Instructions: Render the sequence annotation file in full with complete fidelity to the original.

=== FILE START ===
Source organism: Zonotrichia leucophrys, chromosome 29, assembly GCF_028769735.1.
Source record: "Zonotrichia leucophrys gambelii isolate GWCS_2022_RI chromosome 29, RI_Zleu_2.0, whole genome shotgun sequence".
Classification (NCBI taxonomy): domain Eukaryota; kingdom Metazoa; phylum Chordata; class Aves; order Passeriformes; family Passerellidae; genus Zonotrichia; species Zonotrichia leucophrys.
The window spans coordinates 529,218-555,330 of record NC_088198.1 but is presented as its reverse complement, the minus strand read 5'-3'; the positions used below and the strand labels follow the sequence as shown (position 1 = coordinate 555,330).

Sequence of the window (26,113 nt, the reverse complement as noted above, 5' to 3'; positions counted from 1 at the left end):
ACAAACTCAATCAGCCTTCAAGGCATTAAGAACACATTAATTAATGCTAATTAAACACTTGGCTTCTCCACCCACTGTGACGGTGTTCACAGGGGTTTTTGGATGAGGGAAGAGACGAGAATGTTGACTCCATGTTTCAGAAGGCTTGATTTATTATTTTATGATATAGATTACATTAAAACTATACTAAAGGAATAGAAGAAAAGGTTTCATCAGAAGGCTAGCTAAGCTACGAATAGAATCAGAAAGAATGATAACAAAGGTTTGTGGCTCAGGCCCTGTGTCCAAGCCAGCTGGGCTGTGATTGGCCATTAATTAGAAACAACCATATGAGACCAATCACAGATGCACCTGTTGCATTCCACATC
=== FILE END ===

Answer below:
Source organism: Zonotrichia leucophrys, chromosome 29, assembly GCF_028769735.1.
Source record: "Zonotrichia leucophrys gambelii isolate GWCS_2022_RI chromosome 29, RI_Zleu_2.0, whole genome shotgun sequence".
Classification (NCBI taxonomy): domain Eukaryota; kingdom Metazoa; phylum Chordata; class Aves; order Passeriformes; family Passerellidae; genus Zonotrichia; species Zonotrichia leucophrys.
The window spans coordinates 529,218-555,330 of record NC_088198.1 but is presented as its reverse complement, the minus strand read 5'-3'; the positions used below and the strand labels follow the sequence as shown (position 1 = coordinate 555,330).

Sequence of the window (26,113 nt, the reverse complement as noted above, 5' to 3'; positions counted from 1 at the left end):
ACAAACTCAATCAGCCTTCAAGGCATTAAGAACACATTAATTAATGCTAATTAAACACTTGGCTTCTCCACCCACTGTGACGGTGTTCACAGGGGTTTTTGGATGAGGGAAGAGACGAGAATGTTGACTCCATGTTTCAGAAGGCTTGATTTATTATTTTATGATATAGATTACATTAAAACTATACTAAAGGAATAGAAGAAAAGGTTTCATCAGAAGGCTAGCTAAGCTACGAATAGAATCAGAAAGAATGATAACAAAGGTTTGTGGCTCAGGCCCTGTGTCCAAGCCAGCTGGGCTGTGATTGGCCATTAATTAGAAACAACCATATGAGACCAATCACAGATGCACCTGTTGCATTCCACATC